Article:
Students develop knowledge and skills outside traditional academic settings, including Thailand and the Amazon rainforest.

By Nikki M. Murry

When it comes to giving students real-world experiences outside of the classroom to help them get ahead, Alvernia is at the head of the class.

The university’s experiential learning offerings — through which students develop knowledge, skills and values outside traditional academic settings — include internships, field experiences, co-ops, clinical assignments, research projects, community service and study/service abroad programs.

Alvernia’s continued growth as a comprehensive regional university and the partnerships that come with the growth have provided new experiences that help produce workplace-ready graduates. This is especially important at a time when employers are expecting hires to be up to speed on day one.

While many of these experiences take place in Eastern Pennsylvania, others are taking place as far as the Amazon rainforest, where Alexander Kabrich ‘24, a long-bow enthusiast and self-proclaimed tactile learner, had the opportunity last summer to get hands-on with his studies.

During the summer of 2023, Kabrich and Alvernia Assistant Professor of Biology Jamie Becker, Ph.D., partnered with the Amazon Center for Environmental Education and Research Foundation and the Delaware Teachers Institute at the University of Delaware to pilot methods for capturing and sequencing environmental DNA, or eDNA — DNA that doesn’t come from a living organism — in the Sucasari region of the Peruvian Amazon.

Alexander Kabrich Amazon Experiential Learning

Photo: Alexander Kabrich with vials of environmental DNA during his experiential learning trip to the Sucasari region of the Peruvian Amazon.

“Faculty at Alvernia are very excited to team up with students to help accomplish their scholarship goals,” said Becker. “We couldn’t be happier getting to interact with students and help facilitate those opportunities. Watching students blossom … is an incredibly rewarding experience as a professor.”

Kabrich and Becker took samples from soil and water, looking at traces from organisms that had fed, swum or relieved themselves at those locations.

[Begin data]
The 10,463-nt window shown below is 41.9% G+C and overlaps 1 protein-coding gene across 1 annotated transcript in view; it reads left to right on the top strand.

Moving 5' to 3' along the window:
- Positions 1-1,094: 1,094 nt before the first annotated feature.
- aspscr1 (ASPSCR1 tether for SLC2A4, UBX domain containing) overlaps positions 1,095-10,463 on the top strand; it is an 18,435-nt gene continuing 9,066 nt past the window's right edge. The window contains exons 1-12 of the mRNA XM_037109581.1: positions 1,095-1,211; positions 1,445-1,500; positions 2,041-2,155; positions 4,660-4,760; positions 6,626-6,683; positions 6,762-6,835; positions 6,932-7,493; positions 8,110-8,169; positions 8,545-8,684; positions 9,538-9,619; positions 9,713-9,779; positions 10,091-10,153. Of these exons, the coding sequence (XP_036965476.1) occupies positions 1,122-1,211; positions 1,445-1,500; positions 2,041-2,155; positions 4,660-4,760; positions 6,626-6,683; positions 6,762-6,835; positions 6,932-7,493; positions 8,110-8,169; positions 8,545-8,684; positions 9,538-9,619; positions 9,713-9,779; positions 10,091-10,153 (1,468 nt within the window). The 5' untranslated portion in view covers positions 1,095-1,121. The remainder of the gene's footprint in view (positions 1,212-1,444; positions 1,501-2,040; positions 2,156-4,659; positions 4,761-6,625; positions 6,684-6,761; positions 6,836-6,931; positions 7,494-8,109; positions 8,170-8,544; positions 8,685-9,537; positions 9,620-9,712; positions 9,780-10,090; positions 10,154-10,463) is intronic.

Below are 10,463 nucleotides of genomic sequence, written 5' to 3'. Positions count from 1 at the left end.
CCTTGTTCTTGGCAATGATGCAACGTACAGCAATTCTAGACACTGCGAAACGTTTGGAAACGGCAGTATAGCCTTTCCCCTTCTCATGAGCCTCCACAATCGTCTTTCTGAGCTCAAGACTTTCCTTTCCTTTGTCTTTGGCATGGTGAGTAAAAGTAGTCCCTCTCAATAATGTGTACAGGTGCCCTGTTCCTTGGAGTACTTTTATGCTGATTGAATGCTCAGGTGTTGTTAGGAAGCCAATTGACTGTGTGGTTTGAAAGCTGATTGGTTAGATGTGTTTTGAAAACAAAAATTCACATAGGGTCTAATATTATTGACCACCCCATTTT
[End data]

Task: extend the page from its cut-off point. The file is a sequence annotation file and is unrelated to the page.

“We can use essentially a fingerprint, if you will, that they left behind through the sequencing of that DNA coming to the Peruvian,” Becker said. “What we’re planning on doing is using this environmental DNA to tell where certain animals have been.”

Kabrich also was among five students on a two-week excursion examining biodiversity and tropical ecology in Costa Rica during the summer of 2023. Being in the right place at the right time led him to that discovery. At a Farm Service Day, Kabrich overheard a professor talking to another student in his major about the opportunity to travel to Peru. That student passed on the experience, but Kabrich was eager to pack his bags.

“This is helping me attain my goals because I’m getting experience in the field that I want to work in, which is fieldwork, way before I actually even get a job,” Kabrich remarked while chronicling the excursion. “So I know what to expect when I get into that profession or field or wherever I would be going.”

Once vice president of the Outdoor Adventure Klub, Kabrich is also involved with EcoHouse, an experimental learning hub for students who are actively engaged in the Holleran Center for Community and Global Engagement’s Bog Turtle Creek Farm project. When it comes to his environmental science curriculum, Alexander enjoys the flexibility of the coursework as it allows him to study a wide array of topics.

“I kind of liken myself to being a jack of all trades, master of none,” he asserts. “I like studying the [many] different pathways of biology.”

To future Alvernia students, he recommends getting as involved as possible, and early.

“You never know where or when an amazing opportunity will appear,” he said.



Experiential learning in action

Trading lab